Over two years later, unplanned attendance at a performance transcended the experience to more than a memory as the tragic death of Malcolm McCormick, known to most as Mac Miller, changed my perspective on what it means to be a great musician, performer and human being, and his story continues to influence through advocacy.

Photos by NRK P3 — courtesy of Flickr

Mac Miller wearing a hoodie quoting good friend G-Eazy’s song from his “When It’s Dark Out” album. Miller died Sept. 7 of an apparent drug overdose in California.


Friday, July 29, 2016, I wound up at a concert I never would have characterized as one of the most memorable shows of my life … until now.

On the second day of the 25th annual Lollapalooza, a music festival held in Grant Park in Chicago, my friends and I left the Future concert early to go see what all the rave was about at the stage next to ours. Turns out it was Mac Miller.

Honestly, at the time I really enjoyed the concert, but never intended on going to see him.

Going to a music festival, decisions have to be made about which artists to see because there are multiple stages playing at the same time. I am so grateful that Mac’s concert was right next to a very disappointing Future concert, whose music consisted of mostly short features at the time rather than his own songs.

Now, more than two years later, it suddenly became one of my favorite concert experiences of my life, because now I can reflect on a live experience when I saw one of my favorite artists before he passed away so young.

Miller, born Malcolm James McCormick, died Sept. 7 in Studio City, California, of an apparent drug overdose. He was just 26 years old.

At the time in summer 2016, Miller hadn’t released an album in over a year so there wasn’t much of a desire to go and see him, but the atmosphere was unreal.

There were hundreds of people there, if not more, and from what I remember it was hard to see anyone who was not totally enveloped in the concert.

Miller had a natural way of matching his unique personality with his music talents while on stage that made every moment enjoyable rather than just every song enjoyable.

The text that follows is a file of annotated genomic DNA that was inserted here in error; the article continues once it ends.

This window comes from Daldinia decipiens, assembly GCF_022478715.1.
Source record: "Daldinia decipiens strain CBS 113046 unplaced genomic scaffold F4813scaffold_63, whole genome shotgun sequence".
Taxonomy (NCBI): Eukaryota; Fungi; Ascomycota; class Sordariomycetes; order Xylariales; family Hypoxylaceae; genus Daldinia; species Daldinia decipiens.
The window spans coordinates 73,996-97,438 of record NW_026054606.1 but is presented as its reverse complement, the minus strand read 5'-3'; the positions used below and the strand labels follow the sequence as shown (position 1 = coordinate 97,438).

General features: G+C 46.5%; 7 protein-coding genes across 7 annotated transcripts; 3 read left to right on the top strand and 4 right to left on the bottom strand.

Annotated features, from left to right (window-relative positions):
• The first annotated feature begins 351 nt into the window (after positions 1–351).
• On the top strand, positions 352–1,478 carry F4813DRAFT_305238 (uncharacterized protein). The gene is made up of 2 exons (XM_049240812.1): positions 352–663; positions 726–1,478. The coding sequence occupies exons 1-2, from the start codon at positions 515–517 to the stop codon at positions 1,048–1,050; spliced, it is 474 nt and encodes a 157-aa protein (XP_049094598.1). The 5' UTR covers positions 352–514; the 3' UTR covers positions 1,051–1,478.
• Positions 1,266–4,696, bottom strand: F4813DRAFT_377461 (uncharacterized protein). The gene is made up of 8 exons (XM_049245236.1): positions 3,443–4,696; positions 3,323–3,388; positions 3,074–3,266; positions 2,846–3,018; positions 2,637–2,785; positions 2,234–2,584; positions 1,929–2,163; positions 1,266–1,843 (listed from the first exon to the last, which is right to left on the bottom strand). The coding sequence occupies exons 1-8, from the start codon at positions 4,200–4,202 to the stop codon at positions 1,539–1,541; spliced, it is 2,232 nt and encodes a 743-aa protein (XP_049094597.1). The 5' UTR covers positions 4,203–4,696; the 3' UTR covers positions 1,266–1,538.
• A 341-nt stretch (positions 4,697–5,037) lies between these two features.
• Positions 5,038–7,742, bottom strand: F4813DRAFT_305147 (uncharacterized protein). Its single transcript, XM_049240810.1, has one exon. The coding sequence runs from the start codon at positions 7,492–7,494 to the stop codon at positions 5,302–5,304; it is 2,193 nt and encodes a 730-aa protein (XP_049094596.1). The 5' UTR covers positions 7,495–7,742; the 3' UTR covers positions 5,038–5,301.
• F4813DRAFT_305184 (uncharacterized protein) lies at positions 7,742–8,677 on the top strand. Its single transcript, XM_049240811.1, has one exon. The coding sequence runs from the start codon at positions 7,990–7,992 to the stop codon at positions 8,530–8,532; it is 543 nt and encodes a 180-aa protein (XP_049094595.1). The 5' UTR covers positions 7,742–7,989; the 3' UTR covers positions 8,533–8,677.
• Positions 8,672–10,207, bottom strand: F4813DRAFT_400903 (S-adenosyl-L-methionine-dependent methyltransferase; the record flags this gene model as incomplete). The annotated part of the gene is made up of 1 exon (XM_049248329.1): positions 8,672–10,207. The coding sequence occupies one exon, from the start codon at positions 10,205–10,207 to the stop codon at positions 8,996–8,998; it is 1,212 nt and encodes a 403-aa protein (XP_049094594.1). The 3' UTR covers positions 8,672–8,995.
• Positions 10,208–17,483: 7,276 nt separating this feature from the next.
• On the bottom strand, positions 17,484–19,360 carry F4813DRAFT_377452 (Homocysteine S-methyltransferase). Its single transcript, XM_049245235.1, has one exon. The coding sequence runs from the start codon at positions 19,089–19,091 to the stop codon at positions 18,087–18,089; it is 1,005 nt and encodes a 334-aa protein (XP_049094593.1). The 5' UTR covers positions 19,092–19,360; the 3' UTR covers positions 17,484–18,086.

If anyone knows much about him, I think they would agree he always seemed to enjoy the moment he was in, whether it was on stage, during interviews or in his own TV show, “Mac Miller and the Most Dope Crew,” which aired on MTV 2 from 2013-14.

This joy brought to the stage on that day in Chicago made his lack of new content completely irrelevant.

Since then, Mac Miller had remained quiet in the music scene and had not been the most influential or prominent artist, but now that he has passed away his influence has grown enormously.

Shortly before his passing he released some new content, but prior to that he was pretty quiet in the music world.

Artists such as G-Eazy, Drake, Childish Gambino and Post Malone paid live tributes during concerts for the rapper, and many other friends and stars gave respect through social media, including his ex-girlfriend Ariana Grande, who had received harassment on social media by fans saying their breakup was Miller’s reason for relapsing.

Understandably, emotions have been flying during these past few weeks, but fans and friends have been supportive and open about their grieving.

Not only will his unique spin on rap music and his beautiful spirit live on as a memory to all of us who were fans, his tragic death is now being used to promote much-needed conversations about how culture today views addiction and recovery.

According to a study in 2014 by the National Survey on Drug Use and Health, 21.5 million American adults have battled a substance use disorder.

Recovery shouldn’t feel like it needs to be a secret, and that is something we can learn from the loss of Miller.

I am so grateful for the memories I have of that summer day in Grant Park and for the music he has blessed this world with.

A beautiful soul was lost, but Mac Miller’s memory exceeds what he left in the world of music and will hopefully raise awareness to even more people than he influenced as a musician.

By Ben Randolph

Ben Randolph is a staff journalist for MBU Timeline. Randolph is a student-athlete, studying public relations and starting for the Spartans soccer team. The St. Louis native loves to use his free time traveling whenever he can, watching movies and spending time with family and friends.